Sep 232015
 

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Today marks the 800th birthday (1215) of the great Mongol emperor Kublai Khan, grandson of Genghis Khan. Under Kublai Khan with the conquest of China, the Mongol empire reached its greatest extent. I’m slightly torn about celebrating this anniversary because Kublai was one of the most ruthless, cruel, and brutal leaders in world history, a fact I am rather reluctant to honor. On the other hand, there is no denying the splendor of his rule and the lasting impact of his empire, especially in China. His birth is not being celebrated here in China because of a government policy of ethnic unity which obviates celebrating the Mongols and their legacy, important though it is to the history of China.

I thought perhaps it would be best to talk about Xanadu, or Shangdu, the capital of Kublai Khan’s Yuan dynasty until he moved his capital to what is now Beijing. Xanadu remained his summer capital, noted for its opulence which was described by many authors. Xanadu is located in what is now called Inner Mongolia, 350 kilometers (220 mi) north of Beijing. The old city is roughly square shaped with sides of about 2,200 m. It consists of an “outer city”, and an “inner city” which is also roughly a square layout with sides of about 1,400 m. The inner city contains Kublai Khan’s palace with sides of roughly 550 m and covering an area of around 40% the size of the Forbidden City in Beijing. The most visible modern-day remnants are the earthen walls though there is also a ground-level, circular brick platform in the center of the inner enclosure. The city, originally named Kaiping (开平, Kāipíng), was designed by Chinese architect Liu Bingzhong from 1252 to 1256. In 1264 it was renamed Shangdu. At its zenith, over 100,000 people lived within its walls.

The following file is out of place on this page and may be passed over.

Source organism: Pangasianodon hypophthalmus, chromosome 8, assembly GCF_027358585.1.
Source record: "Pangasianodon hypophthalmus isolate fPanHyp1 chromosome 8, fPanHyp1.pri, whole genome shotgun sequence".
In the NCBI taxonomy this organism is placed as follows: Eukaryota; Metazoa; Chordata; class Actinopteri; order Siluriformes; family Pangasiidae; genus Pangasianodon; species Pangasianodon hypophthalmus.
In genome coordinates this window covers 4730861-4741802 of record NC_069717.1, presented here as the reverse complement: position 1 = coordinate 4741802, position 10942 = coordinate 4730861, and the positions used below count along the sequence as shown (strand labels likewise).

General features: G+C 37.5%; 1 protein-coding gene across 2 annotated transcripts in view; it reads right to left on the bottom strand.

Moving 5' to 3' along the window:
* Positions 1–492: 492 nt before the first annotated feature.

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In 1872, Steven Bushell, affiliated with the British Legation in Beijing, visited the site and reported that remains of temples, blocks of marble, and tiles were still to be found there. By the 1990s, all these artifacts were completely gone, most likely collected by the inhabitants of the nearby town of Dolon Nor to construct their houses. The artwork is still seen in the walls of some Dolon Nor buildings. Today, only ruins remain, surrounded by a grassy mound that was once the city walls. Since 2002, a restoration effort has been undertaken and in June 2012, Shangdu was made a World Heritage Site.

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Marco Polo visited Shangdu in about 1275. In about 1298–99, he recorded one of the most complete descriptions of the city as it existed. Here is an excerpt:

And when you have ridden three days from the city last mentioned, between north-east and north, you come to a city called Chandu, which was built by the Khan now reigning. There is at this place a very fine marble palace, the rooms of which are all gilt and painted with figures of men and beasts and birds, and with a variety of trees and flowers, all executed with such exquisite art that you regard them with delight and astonishment.